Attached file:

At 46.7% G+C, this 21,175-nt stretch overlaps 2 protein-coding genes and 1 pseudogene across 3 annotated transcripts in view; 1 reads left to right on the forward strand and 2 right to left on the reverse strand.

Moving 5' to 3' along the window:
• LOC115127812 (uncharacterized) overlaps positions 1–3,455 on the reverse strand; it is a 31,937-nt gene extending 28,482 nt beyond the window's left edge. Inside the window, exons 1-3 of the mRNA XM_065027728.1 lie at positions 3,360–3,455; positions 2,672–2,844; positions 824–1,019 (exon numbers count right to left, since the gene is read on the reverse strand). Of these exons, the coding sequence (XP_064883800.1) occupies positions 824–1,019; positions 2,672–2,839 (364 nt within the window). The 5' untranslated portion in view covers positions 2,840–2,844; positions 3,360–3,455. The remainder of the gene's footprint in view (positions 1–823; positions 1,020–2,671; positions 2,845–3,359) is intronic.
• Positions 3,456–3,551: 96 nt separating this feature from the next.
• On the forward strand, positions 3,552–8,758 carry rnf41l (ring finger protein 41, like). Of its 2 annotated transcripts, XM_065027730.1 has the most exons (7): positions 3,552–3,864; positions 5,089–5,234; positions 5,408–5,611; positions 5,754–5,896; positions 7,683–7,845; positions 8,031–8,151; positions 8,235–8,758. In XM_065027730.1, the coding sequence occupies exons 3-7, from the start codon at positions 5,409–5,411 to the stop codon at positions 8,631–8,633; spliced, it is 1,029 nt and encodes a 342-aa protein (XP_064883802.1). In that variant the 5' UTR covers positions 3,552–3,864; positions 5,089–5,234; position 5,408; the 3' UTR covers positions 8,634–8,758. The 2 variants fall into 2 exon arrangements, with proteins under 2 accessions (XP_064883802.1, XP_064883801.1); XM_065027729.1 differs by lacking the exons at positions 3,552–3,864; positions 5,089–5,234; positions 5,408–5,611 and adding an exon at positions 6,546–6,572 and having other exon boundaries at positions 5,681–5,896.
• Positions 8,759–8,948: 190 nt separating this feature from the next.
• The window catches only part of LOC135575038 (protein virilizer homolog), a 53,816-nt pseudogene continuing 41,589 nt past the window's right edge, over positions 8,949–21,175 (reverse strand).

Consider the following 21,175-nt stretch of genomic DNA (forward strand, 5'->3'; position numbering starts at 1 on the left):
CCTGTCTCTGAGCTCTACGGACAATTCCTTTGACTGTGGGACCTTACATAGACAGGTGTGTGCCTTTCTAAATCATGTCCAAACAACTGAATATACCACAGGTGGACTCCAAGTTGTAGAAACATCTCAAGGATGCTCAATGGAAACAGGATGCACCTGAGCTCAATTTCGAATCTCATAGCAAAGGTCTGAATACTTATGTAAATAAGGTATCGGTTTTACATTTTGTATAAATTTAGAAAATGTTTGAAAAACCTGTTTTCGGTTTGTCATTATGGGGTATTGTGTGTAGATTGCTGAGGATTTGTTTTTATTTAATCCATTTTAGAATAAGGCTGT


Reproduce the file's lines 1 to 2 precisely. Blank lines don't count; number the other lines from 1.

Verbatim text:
At 46.7% G+C, this 21,175-nt stretch overlaps 2 protein-coding genes and 1 pseudogene across 3 annotated transcripts in view; 1 reads left to right on the forward strand and 2 right to left on the reverse strand.

Moving 5' to 3' along the window: